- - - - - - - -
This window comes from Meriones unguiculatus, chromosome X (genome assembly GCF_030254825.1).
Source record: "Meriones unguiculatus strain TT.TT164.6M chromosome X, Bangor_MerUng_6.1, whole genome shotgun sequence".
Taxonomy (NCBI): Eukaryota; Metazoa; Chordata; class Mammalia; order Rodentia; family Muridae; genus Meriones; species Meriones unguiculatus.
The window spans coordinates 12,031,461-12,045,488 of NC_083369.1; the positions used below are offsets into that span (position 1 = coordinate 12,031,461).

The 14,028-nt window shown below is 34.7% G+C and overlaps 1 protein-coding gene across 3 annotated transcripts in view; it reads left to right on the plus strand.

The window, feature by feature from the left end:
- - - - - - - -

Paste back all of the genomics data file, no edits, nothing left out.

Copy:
This window comes from Meriones unguiculatus, chromosome X (genome assembly GCF_030254825.1).
Source record: "Meriones unguiculatus strain TT.TT164.6M chromosome X, Bangor_MerUng_6.1, whole genome shotgun sequence".
Taxonomy (NCBI): Eukaryota; Metazoa; Chordata; class Mammalia; order Rodentia; family Muridae; genus Meriones; species Meriones unguiculatus.
The window spans coordinates 12,031,461-12,045,488 of NC_083369.1; the positions used below are offsets into that span (position 1 = coordinate 12,031,461).

The 14,028-nt window shown below is 34.7% G+C and overlaps 1 protein-coding gene across 3 annotated transcripts in view; it reads left to right on the plus strand.

The window, feature by feature from the left end: